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10 Projects Reinvigorating Farming and Culinary Traditions
Projects connecting eaters and producers, encouraging youth to choose agriculture, bringing and restoring faded culinary traditions are beginning to sprout up across the world.
Additionally, the growth in farmers' markets and the surge of interest in local food and food transparency is not only bringing people closer to producers, but creating much-needed excitement around cooking and food cultivation.
According to The Guardian, here are 10 projects that are highlighting and reinvigorating farming's greatest aspects:
Teaching pupils about indigenous crops, founders Edward Mukiibi and Roger Sserunjogi have partnered with Slow Food International to strengthen relationships between young people and food. As well as improving diets and agricultural techniques they've helped reignite a vibrant cooking culture and local food knowledge.
KYF2 local markets provide opportunities for new farmers, diversified sales for experienced farmers and retail for small businesses, and allow consumers to learn about the origin of their food. Strengthening regional food systems, fostering healthy eating and empowering consumers are the U.S. Department of Agriculture's goals.
Agriculture employs more than half of India's workforce and yet pervasive undernutrition endures, especially among the young. With the long-term goal of building a nutrition knowledge and innovations network in India, this International Food Policy Research Institute program provides an information-sharing platform for nutrition, health, agriculture and education stakeholders.
This campaign encourages the use of local foods in schools, teaches children about food origins, and educates Finland and the world in appreciating Finnish food. Parents are urged to enjoy food with their children, with the aim of raising a new generation of eaters who think of food as a vehicle for connection and gathering.
Much like language, culinary tradition must be practiced to be retained. This team preserves Latin American cuisine, traveling through the 21 countries cataloging ingredients, dishes and street food for future generations.
Federica Marra wants to bring young people closer to the food system and shorten the field-to-fork loop. Using urban roof gardens, young people own the process, from growing methods and energy supplies to harvesting and taking the product to market.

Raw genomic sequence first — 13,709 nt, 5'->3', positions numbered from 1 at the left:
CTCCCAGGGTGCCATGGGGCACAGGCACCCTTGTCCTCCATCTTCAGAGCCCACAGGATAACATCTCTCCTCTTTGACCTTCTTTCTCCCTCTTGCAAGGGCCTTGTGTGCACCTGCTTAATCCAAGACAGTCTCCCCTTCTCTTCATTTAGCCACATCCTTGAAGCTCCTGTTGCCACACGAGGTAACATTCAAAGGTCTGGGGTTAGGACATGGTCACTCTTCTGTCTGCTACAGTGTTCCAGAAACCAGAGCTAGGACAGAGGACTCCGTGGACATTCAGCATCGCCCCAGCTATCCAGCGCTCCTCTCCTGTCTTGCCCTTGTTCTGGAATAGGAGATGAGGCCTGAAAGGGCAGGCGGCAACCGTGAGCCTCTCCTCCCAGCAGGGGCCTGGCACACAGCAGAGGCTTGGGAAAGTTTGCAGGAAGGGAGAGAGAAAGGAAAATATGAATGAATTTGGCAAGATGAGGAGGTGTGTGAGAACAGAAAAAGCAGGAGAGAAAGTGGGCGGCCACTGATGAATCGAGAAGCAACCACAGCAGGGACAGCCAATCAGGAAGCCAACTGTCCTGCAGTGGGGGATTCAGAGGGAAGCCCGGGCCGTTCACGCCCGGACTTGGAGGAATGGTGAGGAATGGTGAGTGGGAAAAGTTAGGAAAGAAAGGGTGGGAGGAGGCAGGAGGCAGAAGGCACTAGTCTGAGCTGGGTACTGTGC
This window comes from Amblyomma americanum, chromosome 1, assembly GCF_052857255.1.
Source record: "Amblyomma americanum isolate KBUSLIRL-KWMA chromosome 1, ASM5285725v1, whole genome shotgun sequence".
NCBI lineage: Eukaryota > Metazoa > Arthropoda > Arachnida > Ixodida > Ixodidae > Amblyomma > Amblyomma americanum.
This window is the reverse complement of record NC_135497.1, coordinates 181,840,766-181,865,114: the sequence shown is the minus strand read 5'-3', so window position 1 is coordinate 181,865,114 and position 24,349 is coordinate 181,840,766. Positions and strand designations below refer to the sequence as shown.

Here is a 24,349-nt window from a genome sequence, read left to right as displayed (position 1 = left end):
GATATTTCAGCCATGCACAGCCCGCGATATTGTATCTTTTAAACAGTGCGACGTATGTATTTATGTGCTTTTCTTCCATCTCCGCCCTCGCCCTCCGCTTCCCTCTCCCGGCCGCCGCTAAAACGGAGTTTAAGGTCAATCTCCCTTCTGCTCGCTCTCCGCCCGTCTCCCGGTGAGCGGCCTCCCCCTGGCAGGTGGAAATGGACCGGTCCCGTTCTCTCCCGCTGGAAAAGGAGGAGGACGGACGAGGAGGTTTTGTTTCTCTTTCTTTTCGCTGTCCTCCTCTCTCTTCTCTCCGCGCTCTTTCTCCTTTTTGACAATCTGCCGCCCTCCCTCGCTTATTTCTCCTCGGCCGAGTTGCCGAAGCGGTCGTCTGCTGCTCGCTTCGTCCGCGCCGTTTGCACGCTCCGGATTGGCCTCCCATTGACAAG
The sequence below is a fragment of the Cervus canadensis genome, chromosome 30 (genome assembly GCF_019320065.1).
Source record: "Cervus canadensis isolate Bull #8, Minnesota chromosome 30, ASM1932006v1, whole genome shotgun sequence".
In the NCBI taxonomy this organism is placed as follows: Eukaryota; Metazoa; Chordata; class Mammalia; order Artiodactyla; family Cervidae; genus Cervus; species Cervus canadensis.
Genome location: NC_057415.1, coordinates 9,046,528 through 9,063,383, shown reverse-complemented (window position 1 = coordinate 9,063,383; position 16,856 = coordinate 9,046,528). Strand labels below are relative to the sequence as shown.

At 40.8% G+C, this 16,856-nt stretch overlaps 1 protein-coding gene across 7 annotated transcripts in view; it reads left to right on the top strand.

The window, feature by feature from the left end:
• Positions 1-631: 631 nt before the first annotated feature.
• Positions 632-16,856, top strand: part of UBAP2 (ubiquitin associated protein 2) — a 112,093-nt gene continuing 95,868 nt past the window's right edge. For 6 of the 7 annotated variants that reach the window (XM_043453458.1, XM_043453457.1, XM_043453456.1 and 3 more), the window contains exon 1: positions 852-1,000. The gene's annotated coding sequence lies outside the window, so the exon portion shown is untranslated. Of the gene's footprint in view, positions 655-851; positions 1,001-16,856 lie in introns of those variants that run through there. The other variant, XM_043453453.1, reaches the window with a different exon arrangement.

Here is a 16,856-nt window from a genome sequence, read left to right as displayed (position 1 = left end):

By encouraging Hungarians to grow food, not just flowers, this new initiative revives the forgotten popular kitchen garden traditions.
Created by a group of Oaxacan mothers, who were worried about their children forgetting native recipes—and the consequential health problems they observed. They publish recipes, consult, run workshops and classes to preserve and strengthen indigenous food culture.
Giving a voice to young farmers and promoting a youthful and innovative agricultural sector is the Council's aim. Through exchange programs, training and protecting agricultural and cultural traditions, they work to support young farmers and strengthen rural areas.
With a focus on youth and women, this project encourages farmers to develop dairy skills and grow their income throughout the value chain. Transferring knowledge from older farmers, as they retire, to Kenya's youth, is seen as critical.
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Editor's note: The coronavirus that started in Wuhan has sickened more than 4,000 people and killed at least 100 in China as of Jan. 27, 2020. Thailand and Hong Kong each have reported eight confirmed cases, and five people in the U.S. have been diagnosed with the illness. People are hoping for a vaccine to slow the spread of the disease.
By Nancy Schimelpfening
- Nutrition experts say healthy eating is about making good choices most of the time.
- Treats like cookies can be eaten in moderation.
- Information like total calories, saturated fat, and added sugars can be used to compare which foods are relatively healthier.
- However, it's also important to savor and enjoy what you're eating so you don't feel deprived.
Yes, we know. Cookies aren't considered a "healthy" food by any stretch of the imagination.
When you see an actor in handcuffs, they're usually filming a movie. But when Jane Fonda, Ted Danson, Sally Field, and other celebrities were arrested in Washington, D.C., last fall, the only cameras rolling were from the news media.
As the Pacific Ocean becomes more acidic, Dungeness crabs, which live in coastal areas, are seeing their shells eaten away, according to a new study commissioned by the National Oceanic and Atmospheric Administration (NOAA).